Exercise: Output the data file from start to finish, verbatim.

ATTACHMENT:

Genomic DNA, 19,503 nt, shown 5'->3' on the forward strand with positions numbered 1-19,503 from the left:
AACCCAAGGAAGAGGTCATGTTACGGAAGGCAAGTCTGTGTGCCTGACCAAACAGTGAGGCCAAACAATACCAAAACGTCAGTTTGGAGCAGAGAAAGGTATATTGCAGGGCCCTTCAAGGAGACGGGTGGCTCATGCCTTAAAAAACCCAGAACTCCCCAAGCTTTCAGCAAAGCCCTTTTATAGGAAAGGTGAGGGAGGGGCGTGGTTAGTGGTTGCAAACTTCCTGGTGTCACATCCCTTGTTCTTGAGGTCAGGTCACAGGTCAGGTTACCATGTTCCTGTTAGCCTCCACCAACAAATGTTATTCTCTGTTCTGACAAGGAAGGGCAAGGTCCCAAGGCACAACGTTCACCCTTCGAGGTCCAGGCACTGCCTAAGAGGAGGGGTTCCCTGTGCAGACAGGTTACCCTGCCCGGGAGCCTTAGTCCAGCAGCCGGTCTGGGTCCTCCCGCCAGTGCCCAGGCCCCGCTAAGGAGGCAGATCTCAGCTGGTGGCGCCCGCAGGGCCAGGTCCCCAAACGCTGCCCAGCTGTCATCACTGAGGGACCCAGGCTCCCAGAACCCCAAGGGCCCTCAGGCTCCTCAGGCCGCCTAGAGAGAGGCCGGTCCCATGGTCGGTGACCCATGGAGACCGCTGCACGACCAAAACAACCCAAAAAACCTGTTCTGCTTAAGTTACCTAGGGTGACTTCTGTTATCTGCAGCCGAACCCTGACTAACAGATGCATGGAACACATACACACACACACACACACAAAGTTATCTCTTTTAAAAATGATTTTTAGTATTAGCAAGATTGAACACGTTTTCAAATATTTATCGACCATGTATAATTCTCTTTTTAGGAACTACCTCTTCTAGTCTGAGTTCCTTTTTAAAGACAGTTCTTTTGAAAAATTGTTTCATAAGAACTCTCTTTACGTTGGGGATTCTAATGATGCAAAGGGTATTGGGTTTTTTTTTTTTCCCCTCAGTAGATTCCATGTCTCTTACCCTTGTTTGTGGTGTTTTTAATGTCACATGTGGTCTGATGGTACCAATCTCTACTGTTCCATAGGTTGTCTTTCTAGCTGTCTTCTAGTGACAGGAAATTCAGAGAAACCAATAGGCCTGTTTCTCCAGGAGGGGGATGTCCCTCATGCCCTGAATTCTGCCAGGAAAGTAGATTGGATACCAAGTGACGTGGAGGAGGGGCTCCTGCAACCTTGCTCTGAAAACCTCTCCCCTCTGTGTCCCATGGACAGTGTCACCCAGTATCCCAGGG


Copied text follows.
Genomic DNA, 19,503 nt, shown 5'->3' on the forward strand with positions numbered 1-19,503 from the left:
AACCCAAGGAAGAGGTCATGTTACGGAAGGCAAGTCTGTGTGCCTGACCAAACAGTGAGGCCAAACAATACCAAAACGTCAGTTTGGAGCAGAGAAAGGTATATTGCAGGGCCCTTCAAGGAGACGGGTGGCTCATGCCTTAAAAAACCCAGAACTCCCCAAGCTTTCAGCAAAGCCCTTTTATAGGAAAGGTGAGGGAGGGGCGTGGTTAGTGGTTGCAAACTTCCTGGTGTCACATCCCTTGTTCTTGAGGTCAGGTCACAGGTCAGGTTACCATGTTCCTGTTAGCCTCCACCAACAAATGTTATTCTCTGTTCTGACAAGGAAGGGCAAGGTCCCAAGGCACAACGTTCACCCTTCGAGGTCCAGGCACTGCCTAAGAGGAGGGGTTCCCTGTGCAGACAGGTTACCCTGCCCGGGAGCCTTAGTCCAGCAGCCGGTCTGGGTCCTCCCGCCAGTGCCCAGGCCCCGCTAAGGAGGCAGATCTCAGCTGGTGGCGCCCGCAGGGCCAGGTCCCCAAACGCTGCCCAGCTGTCATCACTGAGGGACCCAGGCTCCCAGAACCCCAAGGGCCCTCAGGCTCCTCAGGCCGCCTAGAGAGAGGCCGGTCCCATGGTCGGTGACCCATGGAGACCGCTGCACGACCAAAACAACCCAAAAAACCTGTTCTGCTTAAGTTACCTAGGGTGACTTCTGTTATCTGCAGCCGAACCCTGACTAACAGATGCATGGAACACATACACACACACACACACACAAAGTTATCTCTTTTAAAAATGATTTTTAGTATTAGCAAGATTGAACACGTTTTCAAATATTTATCGACCATGTATAATTCTCTTTTTAGGAACTACCTCTTCTAGTCTGAGTTCCTTTTTAAAGACAGTTCTTTTGAAAAATTGTTTCATAAGAACTCTCTTTACGTTGGGGATTCTAATGATGCAAAGGGTATTGGGTTTTTTTTTTTTCCCCTCAGTAGATTCCATGTCTCTTACCCTTGTTTGTGGTGTTTTTAATGTCACATGTGGTCTGATGGTACCAATCTCTACTGTTCCATAGGTTGTCTTTCTAGCTGTCTTCTAGTGACAGGAAATTCAGAGAAACCAATAGGCCTGTTTCTCCAGGAGGGGGATGTCCCTCATGCCCTGAATTCTGCCAGGAAAGTAGATTGGATACCAAGTGACGTGGAGGAGGGGCTCCTGCAACCTTGCTCTGAAAACCTCTCCCCTCTGTGTCCCATGGACAGTGTCACCCAGTATCCCAGGG